Regional Greenprints: Integrating Transportation Agency Goals with Conservation Data for Sustainability and Climate Resilience

Liz O'Donoghue, The Nature Conservancy of California
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  • Liz O'Donoghue, Nature Conservancy
  • William Craven, chief consultant of the Senate Natural Resources and Water Committee
  • Abby Ramsden, The Nature Conservancy
  • Adam Garcia, Greenbelt Alliance
  • Laura Thompson, Metropolitan Transportation Commission
  • India Brookover, Southern California Association of Governments


A greenprint is a science-based strategic conservation plan and/or tool that reveals the economic and social benefits that parks, natural resources and working lands provide communities. Greenprints are an emerging and innovative tool that easily serves up conservation related information to infrastructure agencies, developers, land use planners and stakeholders on the multiple benefits provided by natural infrastructure. Those benefits include healthy recreation, habitat protection and connectivity, clean water, food security, carbon sequestration, flood risk protection and increased resilience to climate change. Greenprints are an effective and actionable way to connect the contributions of natural and working lands to the ecosystem, the economy, and local communities to benefit people and nature. About 50 greenprints have been developed throughout the country, representing different goals, drivers, users and land pressures, and guided by different stakeholders and approaches. They are also different; some are static conservation plans, heat maps of multiple benefit conservation priorities, or online tools that allow users to understand the conservation values in a given place. Greenprints are effective when they are public-facing and can educate decision makers, stakeholders and the public on the value of natural and working lands in their region, and when they are integrated into land use and infrastructure agency plans, practices and projects, closing the information gap between conservation practitioners and infrastructure agencies, land use planners and developers.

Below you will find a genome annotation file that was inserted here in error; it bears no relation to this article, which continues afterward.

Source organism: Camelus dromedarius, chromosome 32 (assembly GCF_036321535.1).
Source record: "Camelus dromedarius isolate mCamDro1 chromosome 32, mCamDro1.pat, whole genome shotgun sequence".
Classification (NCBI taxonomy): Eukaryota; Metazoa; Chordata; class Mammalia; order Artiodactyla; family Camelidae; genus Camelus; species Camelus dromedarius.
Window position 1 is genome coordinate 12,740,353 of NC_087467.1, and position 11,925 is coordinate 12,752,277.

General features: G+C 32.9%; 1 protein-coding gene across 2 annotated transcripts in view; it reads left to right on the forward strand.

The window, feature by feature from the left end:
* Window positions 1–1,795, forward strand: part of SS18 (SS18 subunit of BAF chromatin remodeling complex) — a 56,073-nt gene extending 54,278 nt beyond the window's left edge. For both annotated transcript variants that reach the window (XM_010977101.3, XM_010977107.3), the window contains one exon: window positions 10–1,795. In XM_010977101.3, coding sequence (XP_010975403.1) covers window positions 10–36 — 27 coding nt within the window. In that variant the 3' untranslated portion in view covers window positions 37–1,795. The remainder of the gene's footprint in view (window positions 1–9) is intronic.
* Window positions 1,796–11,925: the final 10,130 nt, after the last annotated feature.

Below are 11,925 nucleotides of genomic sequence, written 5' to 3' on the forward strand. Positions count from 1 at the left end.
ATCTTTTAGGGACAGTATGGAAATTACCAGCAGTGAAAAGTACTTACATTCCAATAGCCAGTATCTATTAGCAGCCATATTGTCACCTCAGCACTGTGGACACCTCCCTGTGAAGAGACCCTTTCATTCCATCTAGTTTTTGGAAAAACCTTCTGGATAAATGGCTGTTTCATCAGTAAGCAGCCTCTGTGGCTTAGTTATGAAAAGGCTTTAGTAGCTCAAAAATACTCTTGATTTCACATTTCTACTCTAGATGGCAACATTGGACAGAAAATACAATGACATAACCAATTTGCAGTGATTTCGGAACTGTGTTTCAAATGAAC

Regional transportation agencies benefit from easy and comprehensive access to conservation data to support their sustainability goals, to reduce risk from regulatory requirements and stakeholder opposition when developing plans and projects, to build resilience into the transportation network, to assist with mitigation goals and strengthen community relationships. However, data is often difficult to obtain, interpret and use effectively and is rarely comprehensive to capture the wide range of natural resource values represented in a diverse landscape, such as habitat, water, agriculture, carbon, recreation and urban areas. Greenprints enable decision-makers to understand conservation values and opportunities to maximize benefits and minimize conflicts in their plans and projects. Greenprints are an important and actionable method for identifying, supporting and integrating conservation information and strategies into regional transportation agencies' goals, plans, programs and projects. Speakers from transportation agencies, conservation organizations and the California Legislature will present on the what, why and how of greenprints and greenprints' role in meeting conservation and transportation goals; we will have an interactive Q&A and host an interactive session for audience members to test drive greenprints on laptops at the end of the session.